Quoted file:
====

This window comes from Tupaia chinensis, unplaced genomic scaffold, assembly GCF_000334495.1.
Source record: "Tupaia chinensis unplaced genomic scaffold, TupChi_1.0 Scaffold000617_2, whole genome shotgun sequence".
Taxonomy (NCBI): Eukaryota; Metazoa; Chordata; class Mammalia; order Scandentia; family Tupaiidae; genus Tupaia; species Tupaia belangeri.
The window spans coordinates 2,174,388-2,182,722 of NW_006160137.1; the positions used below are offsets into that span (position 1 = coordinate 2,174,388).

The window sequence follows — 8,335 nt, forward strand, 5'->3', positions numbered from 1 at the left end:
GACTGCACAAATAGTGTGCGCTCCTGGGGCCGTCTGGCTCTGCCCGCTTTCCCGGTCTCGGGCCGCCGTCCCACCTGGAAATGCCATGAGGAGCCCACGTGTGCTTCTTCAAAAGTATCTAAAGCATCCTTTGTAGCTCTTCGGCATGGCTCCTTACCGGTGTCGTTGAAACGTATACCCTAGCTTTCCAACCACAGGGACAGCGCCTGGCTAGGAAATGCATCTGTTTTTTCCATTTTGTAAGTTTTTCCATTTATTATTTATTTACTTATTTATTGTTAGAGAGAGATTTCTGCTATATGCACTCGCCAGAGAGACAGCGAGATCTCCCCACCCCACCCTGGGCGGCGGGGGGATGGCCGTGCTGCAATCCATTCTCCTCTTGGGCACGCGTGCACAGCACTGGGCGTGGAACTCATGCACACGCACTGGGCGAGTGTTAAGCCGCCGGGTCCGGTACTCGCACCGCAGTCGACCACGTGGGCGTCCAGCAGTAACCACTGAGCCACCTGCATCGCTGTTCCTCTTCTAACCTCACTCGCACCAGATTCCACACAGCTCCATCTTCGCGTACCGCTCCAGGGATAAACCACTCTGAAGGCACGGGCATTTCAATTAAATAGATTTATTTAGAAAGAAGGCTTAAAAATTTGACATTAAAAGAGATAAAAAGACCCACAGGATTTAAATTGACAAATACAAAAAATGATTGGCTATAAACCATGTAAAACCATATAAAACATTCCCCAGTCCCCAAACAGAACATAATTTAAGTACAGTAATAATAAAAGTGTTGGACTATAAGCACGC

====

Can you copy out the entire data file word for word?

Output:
This window comes from Tupaia chinensis, unplaced genomic scaffold, assembly GCF_000334495.1.
Source record: "Tupaia chinensis unplaced genomic scaffold, TupChi_1.0 Scaffold000617_2, whole genome shotgun sequence".
Taxonomy (NCBI): Eukaryota; Metazoa; Chordata; class Mammalia; order Scandentia; family Tupaiidae; genus Tupaia; species Tupaia belangeri.
The window spans coordinates 2,174,388-2,182,722 of NW_006160137.1; the positions used below are offsets into that span (position 1 = coordinate 2,174,388).

The window sequence follows — 8,335 nt, forward strand, 5'->3', positions numbered from 1 at the left end:
GACTGCACAAATAGTGTGCGCTCCTGGGGCCGTCTGGCTCTGCCCGCTTTCCCGGTCTCGGGCCGCCGTCCCACCTGGAAATGCCATGAGGAGCCCACGTGTGCTTCTTCAAAAGTATCTAAAGCATCCTTTGTAGCTCTTCGGCATGGCTCCTTACCGGTGTCGTTGAAACGTATACCCTAGCTTTCCAACCACAGGGACAGCGCCTGGCTAGGAAATGCATCTGTTTTTTCCATTTTGTAAGTTTTTCCATTTATTATTTATTTACTTATTTATTGTTAGAGAGAGATTTCTGCTATATGCACTCGCCAGAGAGACAGCGAGATCTCCCCACCCCACCCTGGGCGGCGGGGGGATGGCCGTGCTGCAATCCATTCTCCTCTTGGGCACGCGTGCACAGCACTGGGCGTGGAACTCATGCACACGCACTGGGCGAGTGTTAAGCCGCCGGGTCCGGTACTCGCACCGCAGTCGACCACGTGGGCGTCCAGCAGTAACCACTGAGCCACCTGCATCGCTGTTCCTCTTCTAACCTCACTCGCACCAGATTCCACACAGCTCCATCTTCGCGTACCGCTCCAGGGATAAACCACTCTGAAGGCACGGGCATTTCAATTAAATAGATTTATTTAGAAAGAAGGCTTAAAAATTTGACATTAAAAGAGATAAAAAGACCCACAGGATTTAAATTGACAAATACAAAAAATGATTGGCTATAAACCATGTAAAACCATATAAAACATTCCCCAGTCCCCAAACAGAACATAATTTAAGTACAGTAATAATAAAAGTGTTGGACTATAAGCACGC